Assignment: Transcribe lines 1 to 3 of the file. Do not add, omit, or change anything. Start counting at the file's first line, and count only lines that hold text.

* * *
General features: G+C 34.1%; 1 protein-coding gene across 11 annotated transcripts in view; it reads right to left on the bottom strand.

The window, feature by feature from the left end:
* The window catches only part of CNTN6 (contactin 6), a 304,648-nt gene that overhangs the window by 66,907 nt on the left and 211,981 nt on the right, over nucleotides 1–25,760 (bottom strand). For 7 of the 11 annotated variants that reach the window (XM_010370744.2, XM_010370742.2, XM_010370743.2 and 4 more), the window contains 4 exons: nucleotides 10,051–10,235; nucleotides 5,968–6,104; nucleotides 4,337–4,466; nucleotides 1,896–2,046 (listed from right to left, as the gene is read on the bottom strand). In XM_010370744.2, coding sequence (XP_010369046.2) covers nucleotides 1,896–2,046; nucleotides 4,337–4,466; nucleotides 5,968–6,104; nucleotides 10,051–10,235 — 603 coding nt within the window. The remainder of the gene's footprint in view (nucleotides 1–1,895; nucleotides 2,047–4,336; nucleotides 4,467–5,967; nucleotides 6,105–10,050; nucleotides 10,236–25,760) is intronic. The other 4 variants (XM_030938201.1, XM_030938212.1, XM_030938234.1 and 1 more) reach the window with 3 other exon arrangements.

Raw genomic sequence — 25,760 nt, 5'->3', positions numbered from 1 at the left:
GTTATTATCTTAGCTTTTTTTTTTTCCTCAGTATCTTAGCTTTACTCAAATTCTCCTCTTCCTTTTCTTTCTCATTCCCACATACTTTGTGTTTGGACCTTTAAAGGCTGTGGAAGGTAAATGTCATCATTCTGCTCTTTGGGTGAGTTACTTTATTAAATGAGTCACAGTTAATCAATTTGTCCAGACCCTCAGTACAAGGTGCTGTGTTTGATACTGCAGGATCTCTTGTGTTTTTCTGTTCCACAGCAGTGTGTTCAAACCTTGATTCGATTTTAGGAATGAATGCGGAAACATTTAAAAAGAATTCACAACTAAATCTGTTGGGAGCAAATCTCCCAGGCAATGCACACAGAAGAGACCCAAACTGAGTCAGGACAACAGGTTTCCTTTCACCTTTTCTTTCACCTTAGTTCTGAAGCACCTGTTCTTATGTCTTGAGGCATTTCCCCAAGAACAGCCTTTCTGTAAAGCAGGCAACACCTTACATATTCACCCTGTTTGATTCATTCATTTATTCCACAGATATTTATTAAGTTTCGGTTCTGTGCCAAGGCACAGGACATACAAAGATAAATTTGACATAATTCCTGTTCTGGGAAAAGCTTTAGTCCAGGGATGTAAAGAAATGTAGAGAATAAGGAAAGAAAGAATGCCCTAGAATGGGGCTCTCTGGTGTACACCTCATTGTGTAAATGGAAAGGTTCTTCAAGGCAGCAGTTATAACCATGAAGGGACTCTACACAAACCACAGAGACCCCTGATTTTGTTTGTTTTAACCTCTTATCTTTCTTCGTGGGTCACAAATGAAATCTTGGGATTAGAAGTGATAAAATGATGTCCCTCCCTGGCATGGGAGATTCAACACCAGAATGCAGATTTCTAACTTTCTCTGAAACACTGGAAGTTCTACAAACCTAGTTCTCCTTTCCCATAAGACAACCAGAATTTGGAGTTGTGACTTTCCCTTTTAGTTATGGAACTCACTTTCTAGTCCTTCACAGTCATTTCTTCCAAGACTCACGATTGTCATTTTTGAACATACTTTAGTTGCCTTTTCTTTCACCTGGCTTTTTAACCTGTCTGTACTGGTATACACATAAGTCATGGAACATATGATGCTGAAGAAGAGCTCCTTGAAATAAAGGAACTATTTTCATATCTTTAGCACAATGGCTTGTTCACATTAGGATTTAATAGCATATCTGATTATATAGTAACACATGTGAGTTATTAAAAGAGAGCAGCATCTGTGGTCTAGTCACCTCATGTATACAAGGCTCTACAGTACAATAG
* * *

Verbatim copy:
General features: G+C 34.1%; 1 protein-coding gene across 11 annotated transcripts in view; it reads right to left on the bottom strand.

The window, feature by feature from the left end:
* The window catches only part of CNTN6 (contactin 6), a 304,648-nt gene that overhangs the window by 66,907 nt on the left and 211,981 nt on the right, over nucleotides 1–25,760 (bottom strand). For 7 of the 11 annotated variants that reach the window (XM_010370744.2, XM_010370742.2, XM_010370743.2 and 4 more), the window contains 4 exons: nucleotides 10,051–10,235; nucleotides 5,968–6,104; nucleotides 4,337–4,466; nucleotides 1,896–2,046 (listed from right to left, as the gene is read on the bottom strand). In XM_010370744.2, coding sequence (XP_010369046.2) covers nucleotides 1,896–2,046; nucleotides 4,337–4,466; nucleotides 5,968–6,104; nucleotides 10,051–10,235 — 603 coding nt within the window. The remainder of the gene's footprint in view (nucleotides 1–1,895; nucleotides 2,047–4,336; nucleotides 4,467–5,967; nucleotides 6,105–10,050; nucleotides 10,236–25,760) is intronic. The other 4 variants (XM_030938201.1, XM_030938212.1, XM_030938234.1 and 1 more) reach the window with 3 other exon arrangements.